Page de gauche, de gauche à droite / page left from left:

Syl­vain Cou­zi­net-Jacques. « Ex­trait de Eden ». 2016. (Col­la­bo­ra­tion avec Fred Cave. Édi­teur : Aper­ture/ Fon­da­tion d’en­tre­prise Her­mès. 31,1 x23,5 cm. 1030 pages. 1000 exem­plaires) Tho­mas Hau­ser. « The Stable and the Col­lap­sed (Eden) ». 2015. Im­pres­sion la­ser sur pa­pier ar­gen­tique. 17,5 x 12,5 cm. (Court. l’ar­tiste) Ci-des­sous / be­low: Chris­tian Mar­clay. « Al­lo­ver (Ma­riah Ca­rey, Glo­ria Es­te­fan and others) ». 2009. Cya­no­type. 130,8 x 254 cm. (© Chris­tian Mar­clay. Court. Pau­la Coo­per Gal­le­ry, New York)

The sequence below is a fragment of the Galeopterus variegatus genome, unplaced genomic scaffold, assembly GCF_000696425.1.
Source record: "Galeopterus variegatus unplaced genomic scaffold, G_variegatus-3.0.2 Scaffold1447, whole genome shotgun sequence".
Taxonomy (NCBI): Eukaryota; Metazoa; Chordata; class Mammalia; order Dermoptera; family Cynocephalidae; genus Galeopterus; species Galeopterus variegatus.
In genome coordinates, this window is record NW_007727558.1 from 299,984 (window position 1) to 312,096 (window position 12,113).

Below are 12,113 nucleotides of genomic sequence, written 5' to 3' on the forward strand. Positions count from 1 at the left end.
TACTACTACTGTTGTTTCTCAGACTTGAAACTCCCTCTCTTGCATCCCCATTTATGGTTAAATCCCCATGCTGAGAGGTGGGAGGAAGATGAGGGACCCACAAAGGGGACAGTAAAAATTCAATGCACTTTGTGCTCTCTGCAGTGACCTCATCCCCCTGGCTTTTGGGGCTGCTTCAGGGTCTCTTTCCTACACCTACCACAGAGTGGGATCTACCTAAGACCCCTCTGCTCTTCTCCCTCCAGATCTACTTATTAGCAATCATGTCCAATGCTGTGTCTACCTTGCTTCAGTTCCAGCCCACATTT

conti­nue to make works that are pho­to­gra­phic ob­jects, using both old tech­no­lo­gies and new, criss­cros­sing boun­da­ries and blen­ding tech­niques.”(3) In re­tur­ning to the ma­te­ria­li­ty of the me­dium and in this sense the fa­bri­ca­tion of the pho­to­graph, Chris­tian Mar­clay, Ali­son Ros­si­ter and Wolf­gang Till­mans have re­clai­med pho­to­gra­phy’s cha­rac­ter as an im­print of light, a kind of em­bo­di­ment, which seems to have been lost in di­gi­tal work. Es­pe­cial­ly in France, youn­ger ar­tists are in­ven­ting hy­brid pro­cesses whose aes­the­tic im­pact in­volves re­ve­la­tion, me­mo­ry and the in­ex­pres­sible.